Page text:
A nonribosomal peptide synthase gene driving virulence in Mycobacterium tuberculosis

Kiranmai Bhatt, Henrique Machado, Nuno S. Osório, Jeremy Sousa, Filipa Cardoso, Carlos Magalhães, Bing Chen, Mei Chen, John Kim, Albel Singh, Catarina M. Ferreira, António G. Castro, Egidio Torrado, William R. Jacobs, Apoorva Bhatt, Margarida Saraiva

Research output: Contribution to journalArticlepeer-review

16 Scopus citations


Nonribosomal peptide synthases produce short peptides in a manner that is distinct from classical mRNA-dependent ribosome-mediated translation. The Mycobacterium tuberculosis genome harbors a nonribosomal peptide synthase gene, nrp, which is part of a gene cluster proposed to be involved in the biosynthesis of isonitrile lipopeptides. Orthologous clusters are found in other slow-growing pathogenic mycobacteria and actinomycetes. To probe the role of the nrp gene in infection, we generated an nrp deletion mutant in M. tuberculosis H37Rv and tested its virulence in immunocompetent (C57BL/6) mice. The nrp mutant strain displayed lower initial growth rates in the lungs and a defective dissemination to the spleens of infected mice. Mice infected with the mutant strain also survived for twice as long as those infected with wild-type M. tuberculosis and, remarkably, showed subdued pathology, despite similar bacterial loads at later stages of infection. The differences in the course of infection between wild-type and nrp mutant strains were accompanied by distinct dynamics of the immune response. Most strikingly, the nrp mutant was highly attenuated in immunodeficient (SCID-, recombination activating 2 [RAG2]-, and gamma interferon [IFN-γ]-deficient) mice, suggesting that macrophages control the nrp mutant more efficiently than they control the wild-type strain. However, in the presence of IFN-γ, both strains were equally controlled. We propose that the nrp gene and its associated cluster are drivers of virulence during the early stages of infection.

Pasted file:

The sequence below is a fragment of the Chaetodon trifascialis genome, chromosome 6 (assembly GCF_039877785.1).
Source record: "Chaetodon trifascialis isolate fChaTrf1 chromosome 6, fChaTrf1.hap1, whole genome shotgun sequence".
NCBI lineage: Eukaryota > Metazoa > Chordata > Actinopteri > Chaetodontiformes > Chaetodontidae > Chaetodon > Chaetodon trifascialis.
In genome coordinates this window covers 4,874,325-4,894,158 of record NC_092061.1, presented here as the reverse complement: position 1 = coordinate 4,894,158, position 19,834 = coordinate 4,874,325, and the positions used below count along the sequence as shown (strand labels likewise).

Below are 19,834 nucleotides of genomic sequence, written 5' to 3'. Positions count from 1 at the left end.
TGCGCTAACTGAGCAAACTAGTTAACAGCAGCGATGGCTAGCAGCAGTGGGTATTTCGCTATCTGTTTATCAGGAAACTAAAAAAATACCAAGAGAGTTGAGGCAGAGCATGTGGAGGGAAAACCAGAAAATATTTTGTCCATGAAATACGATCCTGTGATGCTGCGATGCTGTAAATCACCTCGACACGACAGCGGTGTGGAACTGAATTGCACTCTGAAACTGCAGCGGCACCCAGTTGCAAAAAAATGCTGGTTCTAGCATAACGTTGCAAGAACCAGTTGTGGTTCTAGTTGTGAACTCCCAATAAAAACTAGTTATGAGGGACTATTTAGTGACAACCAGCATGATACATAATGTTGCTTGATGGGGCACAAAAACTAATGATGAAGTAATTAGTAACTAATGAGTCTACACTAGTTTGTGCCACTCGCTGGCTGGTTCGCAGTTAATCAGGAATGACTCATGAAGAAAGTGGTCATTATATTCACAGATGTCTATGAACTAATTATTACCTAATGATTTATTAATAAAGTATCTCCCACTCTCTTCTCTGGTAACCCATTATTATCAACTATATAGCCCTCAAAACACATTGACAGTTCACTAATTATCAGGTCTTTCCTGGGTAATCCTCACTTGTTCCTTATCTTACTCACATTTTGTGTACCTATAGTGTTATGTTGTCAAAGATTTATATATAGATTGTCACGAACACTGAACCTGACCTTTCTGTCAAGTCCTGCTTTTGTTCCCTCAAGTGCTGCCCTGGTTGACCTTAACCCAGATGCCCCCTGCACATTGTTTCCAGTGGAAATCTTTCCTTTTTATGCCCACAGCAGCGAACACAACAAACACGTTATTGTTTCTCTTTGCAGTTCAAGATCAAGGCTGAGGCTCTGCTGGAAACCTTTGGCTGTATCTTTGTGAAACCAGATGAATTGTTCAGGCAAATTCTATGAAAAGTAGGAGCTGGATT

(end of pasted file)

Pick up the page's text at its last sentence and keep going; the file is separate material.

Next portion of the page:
Original languageEnglish (US)
Article numbere00352-18
Issue number5
StatePublished - Sep 1 2018


  • Immune deficiency
  • Pathogenesis
  • Tuberculosis
  • Virulence factors

ASJC Scopus subject areas

  • Microbiology
  • Molecular Biology


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